Lebanon's economy set to shrink as government eyes state of economic emergency

Prime Minister Saad Hariri says country will declare an "economic emergency" to tackle its deficit

The Lebanese cabinet met on Monday in Baabda with a view to finding solultions to the country's economic crisis. AP
The Lebanese cabinet met on Monday in Baabda with a view to finding solultions to the country's economic crisis. AP

Lebanon's economy is set to shrink for the second year in a row as it struggles with higher interest rates, political infighting, arrears in expenditure and disagreements over the fiscal and structural reforms needed to fix the country's deficit, according to the Institute of International Finance.

A new report by the Institute's Middle East and North Africa chief economist, Gardis Iradian, forecasts a decline in real GDP of 0.6 per cent in 2019, following on from a revised estimate of a 0.2 per cent decline last year.

"Our calculations show a contraction of 2.2 per cent in real GDP for the first half of this year," the report said. "The expected modest pick-up in economic activity in the second half of this year will not be enough to offset the sizeable contraction of the first half."

On Monday, Lebanon's prime minister Saad Hariri said the country will declare an "economic emergency" aimed at accelerating public finance reforms with a view to ensuring the stability of the Lebanese pound, which is pegged to the US dollar. According to Reuters, he said this plan had the backing of the cabinet, politicians and lawmakers.

"This difficult economic situation requires us taking speedy measures such as finishing the budget on time and reducing the deficit," Hariri said, according to Reuters.

Lebanon recently passed an austerity budget that aims to shrink the country's deficit to 6 per cent of GDP, both by raising revenue through fighting tax evasion and charging VAT on luxury products, and by embarking on structural reforms aimed at cutting corruption, which the IIF's report states will hinge on "strong and sustained political will".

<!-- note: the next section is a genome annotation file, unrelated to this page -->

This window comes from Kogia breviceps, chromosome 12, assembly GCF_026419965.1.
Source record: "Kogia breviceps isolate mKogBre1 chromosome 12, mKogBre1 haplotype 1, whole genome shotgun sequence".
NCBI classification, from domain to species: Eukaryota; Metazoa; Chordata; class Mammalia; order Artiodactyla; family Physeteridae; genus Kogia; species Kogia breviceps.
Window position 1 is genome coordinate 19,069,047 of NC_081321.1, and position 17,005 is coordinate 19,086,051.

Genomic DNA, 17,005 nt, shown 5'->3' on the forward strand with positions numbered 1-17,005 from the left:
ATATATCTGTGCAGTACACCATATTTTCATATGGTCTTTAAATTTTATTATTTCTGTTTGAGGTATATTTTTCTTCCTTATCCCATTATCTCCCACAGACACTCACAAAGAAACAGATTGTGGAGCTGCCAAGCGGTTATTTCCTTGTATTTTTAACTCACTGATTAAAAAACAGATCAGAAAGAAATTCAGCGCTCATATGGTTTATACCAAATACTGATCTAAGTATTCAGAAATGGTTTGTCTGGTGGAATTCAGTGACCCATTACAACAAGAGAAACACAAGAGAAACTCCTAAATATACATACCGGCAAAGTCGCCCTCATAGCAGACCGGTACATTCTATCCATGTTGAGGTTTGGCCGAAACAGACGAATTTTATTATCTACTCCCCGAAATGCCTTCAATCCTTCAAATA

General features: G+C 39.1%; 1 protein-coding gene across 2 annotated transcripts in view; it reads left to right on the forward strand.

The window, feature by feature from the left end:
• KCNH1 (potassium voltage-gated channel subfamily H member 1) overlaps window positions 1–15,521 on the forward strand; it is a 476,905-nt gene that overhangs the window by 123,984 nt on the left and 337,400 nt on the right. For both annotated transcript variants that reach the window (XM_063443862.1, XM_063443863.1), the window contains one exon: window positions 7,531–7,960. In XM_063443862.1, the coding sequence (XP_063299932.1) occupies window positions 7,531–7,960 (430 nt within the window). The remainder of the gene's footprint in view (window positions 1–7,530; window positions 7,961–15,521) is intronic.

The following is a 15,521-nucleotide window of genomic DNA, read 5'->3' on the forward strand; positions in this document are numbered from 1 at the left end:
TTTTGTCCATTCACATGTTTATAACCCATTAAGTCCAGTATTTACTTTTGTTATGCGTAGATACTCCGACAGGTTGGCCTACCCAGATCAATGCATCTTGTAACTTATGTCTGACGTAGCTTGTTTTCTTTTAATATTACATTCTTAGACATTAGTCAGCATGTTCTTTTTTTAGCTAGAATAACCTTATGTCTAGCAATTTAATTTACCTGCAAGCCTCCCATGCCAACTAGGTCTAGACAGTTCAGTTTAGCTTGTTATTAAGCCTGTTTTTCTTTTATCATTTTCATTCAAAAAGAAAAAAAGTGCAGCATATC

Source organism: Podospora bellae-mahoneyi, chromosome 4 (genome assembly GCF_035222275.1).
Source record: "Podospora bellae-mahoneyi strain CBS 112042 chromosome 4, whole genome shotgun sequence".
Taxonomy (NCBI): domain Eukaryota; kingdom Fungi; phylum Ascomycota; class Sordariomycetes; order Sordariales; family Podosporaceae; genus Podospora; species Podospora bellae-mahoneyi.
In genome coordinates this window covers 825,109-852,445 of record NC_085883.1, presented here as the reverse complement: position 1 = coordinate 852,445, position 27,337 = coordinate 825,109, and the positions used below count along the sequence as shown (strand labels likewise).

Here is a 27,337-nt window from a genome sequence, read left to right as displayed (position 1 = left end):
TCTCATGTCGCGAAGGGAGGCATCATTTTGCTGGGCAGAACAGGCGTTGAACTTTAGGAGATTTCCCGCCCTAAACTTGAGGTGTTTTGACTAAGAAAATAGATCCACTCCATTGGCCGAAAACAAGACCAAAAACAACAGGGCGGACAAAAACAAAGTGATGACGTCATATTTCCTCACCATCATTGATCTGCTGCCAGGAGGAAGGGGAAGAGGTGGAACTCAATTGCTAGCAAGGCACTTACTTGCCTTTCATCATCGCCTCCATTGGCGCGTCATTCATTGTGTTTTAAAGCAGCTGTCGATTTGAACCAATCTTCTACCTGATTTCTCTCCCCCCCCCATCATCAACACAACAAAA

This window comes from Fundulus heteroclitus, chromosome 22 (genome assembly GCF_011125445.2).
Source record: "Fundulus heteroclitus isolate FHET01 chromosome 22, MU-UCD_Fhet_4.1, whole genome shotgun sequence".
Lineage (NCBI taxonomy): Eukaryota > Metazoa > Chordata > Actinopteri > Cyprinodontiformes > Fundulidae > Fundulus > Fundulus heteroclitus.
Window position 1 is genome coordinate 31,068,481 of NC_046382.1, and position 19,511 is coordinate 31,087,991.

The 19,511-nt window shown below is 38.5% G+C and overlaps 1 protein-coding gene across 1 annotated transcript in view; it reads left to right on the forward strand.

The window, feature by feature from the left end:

The country has one of the highest debt burdens in the world, at about 150 per cent of GDP.


The IIF said Lebanon's economy was now at "a turning point", with Fitch Ratings recently downgrading the country's debt rating further into junk status to CCC, while rival ratings agency S&P announced a six-month grace period before changing its current rating, given the proposed reforms.

"The authorities seem to now realise the gravity of the situation and are making a firm and unified call for urgent action, led by President Aoun, to implement the fiscal and structural reforms needed to contain public debt, rebuild confidence, and preserve the peg to the dollar," the IIF said.

Bringing the country's finances under control "would encourage donors to unlock the disbursement of $11 billion of concessional loans" promised at the Cedre conference in Paris in April last year, it added.

Lebanon has always banked on the economy expanding at a faster pace than its public debt and high interest rates on Lebanese pound deposits that attracted inflows from Lebanese citizens abroad. That dynamic changed with the started of a war in neighbouring Syria in 2011 which had direct reverberations on Lebanon's economy, cutting off major land channel for its exports and saddling it with the burden of hosting more than 1 million refugees.

Despite Lebanon's current woes, the Washington-based Institute said it did not believe the country would default on its obligations, given that it has sizable international reserves, a robust banking system and a track record of paying down foreign currency-denominated debt. The country's central bank is among the top 20 holders of gold globally, which valued at $14bn rank it second behind Saudi Arabia in the Middle East and North Africa.

Speaking on Monday, Mr Hariri said accelerating reforms would help the country prevent the type of debt crisis that crippled Greece's economy in the wake of the global financial crisis.

"We don't want this to happen to us. So we are taking measures to save the country," he said.

The IIF is forecasting a pickup in Lebanon's fortunes next year, reforms permitting, with a higher tax take and a lower burden on spending as reforms are made to the electricity sector and several thousand public sector employees are retired.

In a separate note last week, London-based Capital Economics expressed scepticism over the reform plan, pointing to the rising cost of insuring against a sovereign debt default via credit default swaps.

"For our part, we think that the government will struggle to implement fiscal austerity on the scale needed to stabilise the public debt ratio and some form of debt restructuring looks likely," it said.

Updated: September 3, 2019 01:37 PM


Editor's Picks
Sign up to:

* Please select one

Most Read